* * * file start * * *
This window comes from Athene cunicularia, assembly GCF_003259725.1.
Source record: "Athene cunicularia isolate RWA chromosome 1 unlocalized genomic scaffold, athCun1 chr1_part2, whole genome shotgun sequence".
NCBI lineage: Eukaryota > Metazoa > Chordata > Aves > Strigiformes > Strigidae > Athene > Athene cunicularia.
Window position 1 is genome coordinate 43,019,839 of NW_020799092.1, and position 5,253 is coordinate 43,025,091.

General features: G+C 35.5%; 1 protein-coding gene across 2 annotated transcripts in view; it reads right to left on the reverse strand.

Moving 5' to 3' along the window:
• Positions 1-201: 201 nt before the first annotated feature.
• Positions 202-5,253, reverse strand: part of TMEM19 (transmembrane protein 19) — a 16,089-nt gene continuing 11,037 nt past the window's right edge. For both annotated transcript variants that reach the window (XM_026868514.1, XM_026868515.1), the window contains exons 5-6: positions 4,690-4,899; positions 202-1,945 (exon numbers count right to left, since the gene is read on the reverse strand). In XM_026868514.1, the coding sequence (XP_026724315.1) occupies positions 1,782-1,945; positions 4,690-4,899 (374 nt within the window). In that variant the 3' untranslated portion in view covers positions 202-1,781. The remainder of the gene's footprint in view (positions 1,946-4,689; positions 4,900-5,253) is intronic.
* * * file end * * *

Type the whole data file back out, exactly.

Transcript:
This window comes from Athene cunicularia, assembly GCF_003259725.1.
Source record: "Athene cunicularia isolate RWA chromosome 1 unlocalized genomic scaffold, athCun1 chr1_part2, whole genome shotgun sequence".
NCBI lineage: Eukaryota > Metazoa > Chordata > Aves > Strigiformes > Strigidae > Athene > Athene cunicularia.
Window position 1 is genome coordinate 43,019,839 of NW_020799092.1, and position 5,253 is coordinate 43,025,091.

General features: G+C 35.5%; 1 protein-coding gene across 2 annotated transcripts in view; it reads right to left on the reverse strand.

Moving 5' to 3' along the window:
• Positions 1-201: 201 nt before the first annotated feature.
• Positions 202-5,253, reverse strand: part of TMEM19 (transmembrane protein 19) — a 16,089-nt gene continuing 11,037 nt past the window's right edge. For both annotated transcript variants that reach the window (XM_026868514.1, XM_026868515.1), the window contains exons 5-6: positions 4,690-4,899; positions 202-1,945 (exon numbers count right to left, since the gene is read on the reverse strand). In XM_026868514.1, the coding sequence (XP_026724315.1) occupies positions 1,782-1,945; positions 4,690-4,899 (374 nt within the window). In that variant the 3' untranslated portion in view covers positions 202-1,781. The remainder of the gene's footprint in view (positions 1,946-4,689; positions 4,900-5,253) is intronic.